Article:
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Lockheed Martin to manufacture guided weapons in Australia

Lockheed Martin Australia has been awarded a $37.4 million (excluding GST) contract by Defence to commence manufacturing missiles in Australia. Under this Guided Weapons Production Capability (GWPC) Risk Reduction Activity contract, Lockheed Martin Australia will commence fit-out in preparation for a state-of-the-art guided weapons production capability at the Defence Establishment Orchard Hills in western Sydney.

The objective of GWPC Risk Reduction Activity is to have Australian involvement in the manufacture of Guided Multiple Launch Rocket System (GMLRS) All Up Rounds (AURs) and 6-round Launch Pod Containers (LPCs). A live fire demonstration of the AURs will occur in Australia from 2025.

Australia will also acquire Precision Strike Missiles (PrSM) which can engage targets out to 500km; the first production example of PrSM Increment 1 was delivered to the US Army in December last year.

“I’m also announcing today that we have joined the Development Program for PrSM Increments 3 and 4 that have the objective of extending the range of PrSM for both land and maritime strike to around 1,000 kilometres, a very significant announcement, and a very significant contribution,” said Minister for Defence Industry Pat Conroy. PrSM Increment 4, which is currently being developed by two teams comprising Lockheed Martin and Northrop Grumman/Raytheon, is intended to be in ADF service by the end of the decade. The first three Increments of PrSM are being developed by Lockheed Martin. Both PrSM and GMLRS can be fired from an M142 HIMARS launchers, which carries a single GMLRS LPC; the Australian Army plans to acquire 42 HIMARS launchers.

The RAAF has plans to acquire up to seven MQ-4C Triton Unmanned Air Vehicles (UAV) to help with target detection, identification and targeting for these and other weapons, as well as conducting persistent Intelligence, Surveillance and Reconnaissance (ISR) activities.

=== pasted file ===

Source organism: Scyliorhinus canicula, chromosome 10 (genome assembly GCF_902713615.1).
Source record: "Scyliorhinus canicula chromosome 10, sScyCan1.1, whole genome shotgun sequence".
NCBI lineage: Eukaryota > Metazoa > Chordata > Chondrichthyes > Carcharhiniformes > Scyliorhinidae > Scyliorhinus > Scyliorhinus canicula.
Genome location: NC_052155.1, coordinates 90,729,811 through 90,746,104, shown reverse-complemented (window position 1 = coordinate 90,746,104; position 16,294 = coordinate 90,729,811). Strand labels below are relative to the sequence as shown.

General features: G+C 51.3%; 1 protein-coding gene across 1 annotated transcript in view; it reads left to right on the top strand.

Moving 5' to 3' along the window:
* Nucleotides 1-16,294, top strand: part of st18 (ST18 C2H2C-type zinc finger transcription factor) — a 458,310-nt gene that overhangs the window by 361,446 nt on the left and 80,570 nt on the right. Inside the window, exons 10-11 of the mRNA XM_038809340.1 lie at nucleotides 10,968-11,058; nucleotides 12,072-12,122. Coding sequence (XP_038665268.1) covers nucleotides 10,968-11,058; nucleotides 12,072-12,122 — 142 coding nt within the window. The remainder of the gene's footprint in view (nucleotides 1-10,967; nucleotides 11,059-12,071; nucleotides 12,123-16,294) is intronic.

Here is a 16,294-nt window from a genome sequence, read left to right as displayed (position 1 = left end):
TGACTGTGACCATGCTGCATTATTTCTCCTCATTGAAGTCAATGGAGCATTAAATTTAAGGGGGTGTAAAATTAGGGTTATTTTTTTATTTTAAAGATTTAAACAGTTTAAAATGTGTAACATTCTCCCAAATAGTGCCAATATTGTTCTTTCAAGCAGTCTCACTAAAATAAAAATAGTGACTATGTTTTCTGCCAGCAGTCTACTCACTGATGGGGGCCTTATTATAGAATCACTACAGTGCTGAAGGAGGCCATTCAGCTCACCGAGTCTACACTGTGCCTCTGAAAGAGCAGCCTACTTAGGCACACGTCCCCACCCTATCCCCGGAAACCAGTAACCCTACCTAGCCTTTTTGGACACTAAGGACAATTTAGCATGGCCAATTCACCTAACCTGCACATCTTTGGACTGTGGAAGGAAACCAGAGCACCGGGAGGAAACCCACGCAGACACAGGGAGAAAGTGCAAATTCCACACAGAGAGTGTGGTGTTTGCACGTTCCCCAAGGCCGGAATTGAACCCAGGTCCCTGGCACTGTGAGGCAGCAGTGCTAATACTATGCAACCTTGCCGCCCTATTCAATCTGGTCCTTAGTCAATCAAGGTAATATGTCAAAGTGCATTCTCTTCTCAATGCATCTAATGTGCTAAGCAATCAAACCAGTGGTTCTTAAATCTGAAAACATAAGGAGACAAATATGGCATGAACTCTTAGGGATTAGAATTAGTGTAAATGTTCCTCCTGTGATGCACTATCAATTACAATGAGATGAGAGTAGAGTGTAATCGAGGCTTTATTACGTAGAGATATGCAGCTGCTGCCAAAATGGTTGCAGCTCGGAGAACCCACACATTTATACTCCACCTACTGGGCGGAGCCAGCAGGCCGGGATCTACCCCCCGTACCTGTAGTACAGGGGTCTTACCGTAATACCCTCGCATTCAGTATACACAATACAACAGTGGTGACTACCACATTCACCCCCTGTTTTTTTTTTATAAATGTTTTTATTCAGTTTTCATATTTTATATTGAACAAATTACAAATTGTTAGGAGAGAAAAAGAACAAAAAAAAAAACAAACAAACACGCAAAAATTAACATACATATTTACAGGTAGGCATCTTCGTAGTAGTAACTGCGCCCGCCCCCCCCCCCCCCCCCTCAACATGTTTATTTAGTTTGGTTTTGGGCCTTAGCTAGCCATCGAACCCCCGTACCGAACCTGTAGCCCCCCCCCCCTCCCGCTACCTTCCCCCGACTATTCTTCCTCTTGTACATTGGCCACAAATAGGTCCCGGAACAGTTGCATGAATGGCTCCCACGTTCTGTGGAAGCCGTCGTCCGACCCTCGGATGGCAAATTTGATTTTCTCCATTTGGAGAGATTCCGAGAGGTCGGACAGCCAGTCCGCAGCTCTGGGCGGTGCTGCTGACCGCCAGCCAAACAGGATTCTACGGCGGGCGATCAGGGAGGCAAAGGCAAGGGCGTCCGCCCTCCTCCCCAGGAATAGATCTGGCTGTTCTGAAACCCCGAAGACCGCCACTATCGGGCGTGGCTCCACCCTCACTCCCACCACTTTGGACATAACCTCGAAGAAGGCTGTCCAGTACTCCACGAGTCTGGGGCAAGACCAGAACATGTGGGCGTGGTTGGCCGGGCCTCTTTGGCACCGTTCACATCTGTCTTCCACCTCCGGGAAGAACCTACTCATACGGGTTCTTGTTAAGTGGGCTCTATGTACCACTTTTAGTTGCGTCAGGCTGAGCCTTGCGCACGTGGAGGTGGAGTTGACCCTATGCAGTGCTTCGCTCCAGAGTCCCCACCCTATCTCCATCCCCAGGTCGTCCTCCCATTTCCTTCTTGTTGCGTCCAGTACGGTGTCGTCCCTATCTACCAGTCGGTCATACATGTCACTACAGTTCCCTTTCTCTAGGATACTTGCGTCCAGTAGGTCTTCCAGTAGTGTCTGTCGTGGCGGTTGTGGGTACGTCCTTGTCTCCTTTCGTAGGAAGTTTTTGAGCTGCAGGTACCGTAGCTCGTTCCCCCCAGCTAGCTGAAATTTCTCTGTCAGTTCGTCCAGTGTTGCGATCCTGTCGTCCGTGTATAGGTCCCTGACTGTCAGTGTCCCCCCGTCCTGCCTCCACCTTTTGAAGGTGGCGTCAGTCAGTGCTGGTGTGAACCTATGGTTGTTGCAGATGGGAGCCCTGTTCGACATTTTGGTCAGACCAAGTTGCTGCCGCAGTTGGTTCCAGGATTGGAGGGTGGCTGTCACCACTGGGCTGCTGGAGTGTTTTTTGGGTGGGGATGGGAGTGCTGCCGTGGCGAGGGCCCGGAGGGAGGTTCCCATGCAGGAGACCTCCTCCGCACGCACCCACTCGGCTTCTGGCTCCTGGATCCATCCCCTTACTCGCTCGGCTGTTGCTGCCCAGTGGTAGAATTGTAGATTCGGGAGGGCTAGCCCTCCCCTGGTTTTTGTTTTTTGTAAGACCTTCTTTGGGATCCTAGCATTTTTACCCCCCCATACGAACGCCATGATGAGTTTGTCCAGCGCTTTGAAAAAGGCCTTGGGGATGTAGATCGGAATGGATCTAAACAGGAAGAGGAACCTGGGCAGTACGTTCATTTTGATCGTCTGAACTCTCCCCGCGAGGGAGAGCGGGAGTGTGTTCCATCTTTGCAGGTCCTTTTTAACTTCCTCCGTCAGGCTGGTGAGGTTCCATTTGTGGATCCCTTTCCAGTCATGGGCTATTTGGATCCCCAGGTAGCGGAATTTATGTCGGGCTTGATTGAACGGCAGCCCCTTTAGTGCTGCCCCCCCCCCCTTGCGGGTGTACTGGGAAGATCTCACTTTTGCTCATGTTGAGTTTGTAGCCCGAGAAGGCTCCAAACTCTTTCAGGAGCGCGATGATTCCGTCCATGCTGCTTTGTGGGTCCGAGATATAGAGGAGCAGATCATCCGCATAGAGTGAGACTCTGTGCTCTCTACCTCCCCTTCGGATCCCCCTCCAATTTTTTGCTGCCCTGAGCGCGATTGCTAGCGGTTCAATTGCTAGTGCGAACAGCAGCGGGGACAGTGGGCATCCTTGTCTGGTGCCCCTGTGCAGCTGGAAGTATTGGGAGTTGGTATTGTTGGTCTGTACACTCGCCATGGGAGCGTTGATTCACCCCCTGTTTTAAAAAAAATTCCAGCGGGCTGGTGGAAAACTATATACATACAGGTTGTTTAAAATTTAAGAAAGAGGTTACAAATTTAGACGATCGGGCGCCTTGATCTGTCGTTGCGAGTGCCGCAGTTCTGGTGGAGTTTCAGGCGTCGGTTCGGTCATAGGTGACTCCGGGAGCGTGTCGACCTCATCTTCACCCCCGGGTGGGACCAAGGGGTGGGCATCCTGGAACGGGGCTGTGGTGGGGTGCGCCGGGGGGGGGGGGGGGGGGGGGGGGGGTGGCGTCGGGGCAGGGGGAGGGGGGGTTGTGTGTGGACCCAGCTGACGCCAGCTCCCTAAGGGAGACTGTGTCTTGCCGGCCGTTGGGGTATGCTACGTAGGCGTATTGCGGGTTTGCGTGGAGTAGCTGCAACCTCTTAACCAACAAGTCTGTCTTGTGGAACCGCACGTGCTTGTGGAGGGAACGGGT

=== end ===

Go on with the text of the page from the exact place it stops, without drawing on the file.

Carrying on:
The contract will enable an initial batch of GMLRS missiles to be manufactured in Australia, which is an important first step towards establishing domestic missile manufacturing on a larger scale. It will facilitate the transfer of technical data from the United States, establish processes for engineering certification, and begin to build the technical skills of an Australian workforce.

“This important first step towards the establishment of domestic guided weapons manufacturing in Australia will complement the acquisition of long-range precision strike capabilities and strengthen the ADF’s ability to protect Australia and its interests,” said Conroy. “This work is a clear demonstration of the ongoing collaboration between Australia and the United States on Australia’s Guided Weapons and Explosive Ordnance Enterprise (GWEO) – a key outcome of the Australia-United States Ministerial Consultations in July 2023.”

“Lockheed Martin will transfer the technology and service delivery as is in many of our US advanced weapon factories – accelerating the development of manufacturing capability in Australia for Lockheed Martin weapons,” said Tim Cahill, Executive Vice President Missiles and Fire Control, Lockheed Martin.

The GWPC Risk Reduction Activity contract will provide a mechanism for swift knowledge and technology transfer and serve as a risk mitigator and pathfinder to future manufacture in Australia of the Lockheed Martin suite of guided weapons, according to Warren McDonald, Chief Executive Lockheed Martin Australia and New Zealand.

These activities are part of the $4.1 billion investment, announced in response to the Defence Strategic Review, which will enable Defence to acquire more long-range strike systems and manufacture longer-range munitions in Australia, said Defence in a statement. This could include the scramjet-powered PrSM Increment 4 variant with a range of more than 1,000km

Lockheed Martin’s Australian Defence Strategic Capabilities Office (ADSCO) has been working with the Commonwealth and industry partners to expedite the delivery of a guided weapons manufacturing and maintenance capability in Australia.

In readiness for making the GMLRS AURs and LPCs in Australia, a team of Lockheed Martin Australia engineers will be sent to the US for specialised training at Lockheed Martin’s guided weapons production facilities before returning to Australia to begin this work, said Ken Kota, Lockheed Martin’s Vice President, ADSCO.

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